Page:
- The uses of water, which are necessary for the survival and well being of humans, plants, and wildlife.
- Examples: power generation; recreation; aesthetic enjoyment; navigation; domestic, municipal, agricultural and industrial supply; and preservation and enhancement of fish, wildlife, and other aquatic resources or preserves.
- Activities done to prevent or reduce the discharge of pollutants to stormwater, the stormwater drainage system or receiving waters.
- Examples: good housekeeping practices like sweeping up litter, picking up pet waste, recycling, composting; education; treatment practices; practices to control or prevent runoff, spills or leaks; water conservation; erosion control; and proper disposal of wastes and leftover materials.
- Noun: The water or other fluid (including any solid and dissolved material), that directly or indirectly enters into stormwater drainage or receiving waters.
- Example: Water that picks up and carries sediment and trash as it is released to the ground from swimming pool draining.
- Verb: To allow pollutants to directly or indirectly enter into stormwater drainage or receiving waters.
- The populations of different species that live together, interacting with one another and with the chemical and physical factors that make up its nonliving environment. All ecosystems are connected.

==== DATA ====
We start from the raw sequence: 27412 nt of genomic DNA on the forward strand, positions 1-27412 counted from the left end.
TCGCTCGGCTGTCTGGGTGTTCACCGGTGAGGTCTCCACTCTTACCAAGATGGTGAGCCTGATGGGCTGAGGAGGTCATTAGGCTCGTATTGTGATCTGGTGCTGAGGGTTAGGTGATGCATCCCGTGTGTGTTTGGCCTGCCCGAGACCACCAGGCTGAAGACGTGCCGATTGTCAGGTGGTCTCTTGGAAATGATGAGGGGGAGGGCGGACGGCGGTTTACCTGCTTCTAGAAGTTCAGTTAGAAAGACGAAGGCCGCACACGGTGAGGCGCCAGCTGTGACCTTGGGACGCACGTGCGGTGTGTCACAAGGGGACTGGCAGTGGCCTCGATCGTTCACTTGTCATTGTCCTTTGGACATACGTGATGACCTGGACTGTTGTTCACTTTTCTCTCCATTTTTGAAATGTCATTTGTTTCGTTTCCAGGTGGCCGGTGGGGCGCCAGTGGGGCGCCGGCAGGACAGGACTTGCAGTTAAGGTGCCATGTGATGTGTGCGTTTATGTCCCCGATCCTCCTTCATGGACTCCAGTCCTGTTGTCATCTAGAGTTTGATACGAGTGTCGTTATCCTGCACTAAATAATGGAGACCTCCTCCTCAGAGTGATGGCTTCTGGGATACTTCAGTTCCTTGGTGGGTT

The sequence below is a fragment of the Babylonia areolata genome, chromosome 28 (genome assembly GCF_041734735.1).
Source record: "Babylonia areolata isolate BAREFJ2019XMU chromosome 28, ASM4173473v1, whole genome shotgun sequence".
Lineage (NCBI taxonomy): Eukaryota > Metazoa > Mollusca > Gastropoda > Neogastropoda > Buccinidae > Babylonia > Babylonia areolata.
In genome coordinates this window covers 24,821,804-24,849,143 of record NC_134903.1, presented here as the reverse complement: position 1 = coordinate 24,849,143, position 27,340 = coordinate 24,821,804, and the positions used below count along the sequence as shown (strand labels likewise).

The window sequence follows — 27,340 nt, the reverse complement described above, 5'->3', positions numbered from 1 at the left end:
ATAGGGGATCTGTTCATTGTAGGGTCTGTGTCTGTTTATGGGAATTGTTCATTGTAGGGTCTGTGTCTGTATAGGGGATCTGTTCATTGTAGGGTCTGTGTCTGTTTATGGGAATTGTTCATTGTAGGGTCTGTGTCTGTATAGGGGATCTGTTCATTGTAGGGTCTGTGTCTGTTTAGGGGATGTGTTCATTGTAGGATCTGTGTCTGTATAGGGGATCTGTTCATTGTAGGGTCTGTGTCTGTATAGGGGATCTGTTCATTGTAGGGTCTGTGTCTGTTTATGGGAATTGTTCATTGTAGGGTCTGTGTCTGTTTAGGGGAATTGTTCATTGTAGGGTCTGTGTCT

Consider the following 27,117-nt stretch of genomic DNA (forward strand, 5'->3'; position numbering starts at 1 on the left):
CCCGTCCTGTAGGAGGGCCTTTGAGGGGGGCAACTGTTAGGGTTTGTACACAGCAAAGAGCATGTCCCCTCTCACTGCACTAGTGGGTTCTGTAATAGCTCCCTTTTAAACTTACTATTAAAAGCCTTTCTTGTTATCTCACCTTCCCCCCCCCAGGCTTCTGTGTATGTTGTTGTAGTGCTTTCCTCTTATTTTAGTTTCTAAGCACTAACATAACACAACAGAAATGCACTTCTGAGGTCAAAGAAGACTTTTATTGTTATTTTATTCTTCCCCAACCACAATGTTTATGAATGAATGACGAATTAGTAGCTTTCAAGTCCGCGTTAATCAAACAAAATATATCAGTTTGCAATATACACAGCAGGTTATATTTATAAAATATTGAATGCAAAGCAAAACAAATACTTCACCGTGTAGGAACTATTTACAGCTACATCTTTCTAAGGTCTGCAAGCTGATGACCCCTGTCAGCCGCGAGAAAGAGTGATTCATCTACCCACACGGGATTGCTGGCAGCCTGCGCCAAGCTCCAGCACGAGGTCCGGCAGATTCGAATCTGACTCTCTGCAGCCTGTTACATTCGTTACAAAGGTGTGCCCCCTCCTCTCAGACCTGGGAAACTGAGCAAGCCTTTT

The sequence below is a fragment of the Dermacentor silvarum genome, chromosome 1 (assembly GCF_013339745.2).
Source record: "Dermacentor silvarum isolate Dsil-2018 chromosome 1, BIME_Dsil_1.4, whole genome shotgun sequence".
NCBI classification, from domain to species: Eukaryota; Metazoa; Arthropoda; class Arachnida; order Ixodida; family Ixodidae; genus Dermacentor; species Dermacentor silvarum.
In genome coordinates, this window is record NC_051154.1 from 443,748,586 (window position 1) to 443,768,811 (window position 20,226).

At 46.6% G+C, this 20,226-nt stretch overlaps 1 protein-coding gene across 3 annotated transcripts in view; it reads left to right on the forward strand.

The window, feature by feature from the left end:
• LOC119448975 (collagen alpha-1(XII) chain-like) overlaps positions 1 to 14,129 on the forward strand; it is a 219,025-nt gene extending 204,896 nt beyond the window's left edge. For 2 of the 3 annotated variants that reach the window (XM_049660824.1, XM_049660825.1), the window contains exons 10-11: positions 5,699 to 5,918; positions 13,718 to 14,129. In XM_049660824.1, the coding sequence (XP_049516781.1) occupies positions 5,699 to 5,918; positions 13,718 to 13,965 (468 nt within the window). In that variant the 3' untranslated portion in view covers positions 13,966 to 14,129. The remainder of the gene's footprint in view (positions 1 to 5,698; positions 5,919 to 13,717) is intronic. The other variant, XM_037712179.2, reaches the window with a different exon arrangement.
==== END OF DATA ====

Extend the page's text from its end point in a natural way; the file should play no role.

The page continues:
- The chemical and physical factors include sunlight, rainfall, soil nutrients, climate, etc.
- Example: Ecologists studying a lake or stream ecosystem focus on how benthic plants, macro invertebrates, fish, etc affect each other and how the environment affects them.
- Partially enclosed coastal area at the mouth of a river where its fresh water, carrying fertile silt and runoff from the land, mixes with salty seawater.
- Examples: Tijuana Estuary, Los Peñasquitos Lagoon, San Dieguito Lagoon, Agua Hedionda Lagoon, Batiquitos Lagoon, San Elijo Lagoon, Santa Margarita Lagoon
- Water that sinks into the soil and is stored in slowly flowing and slowly renewed underground reservoirs called aquifers.
- Ground areas or covered areas into which rainfall cannot effectively infiltrate, or soak in.
- Examples: Impervious surfaces may be natural, such as a clay layer in soil, or man-made, such as rooftops, roads, sidewalks, parking areas and concrete channels.
- Land that has little or no development (few man-made structures) and with mostly natural or undisturbed conditions.
- Examples: benefits often associated with open space include preserving water bodies, wetlands and riparian corridors, sensitive species habitat, recreation trails and parks, wildlife habitat and migration corridors, scenic vistas, agricultural land, and watershed recharge areas.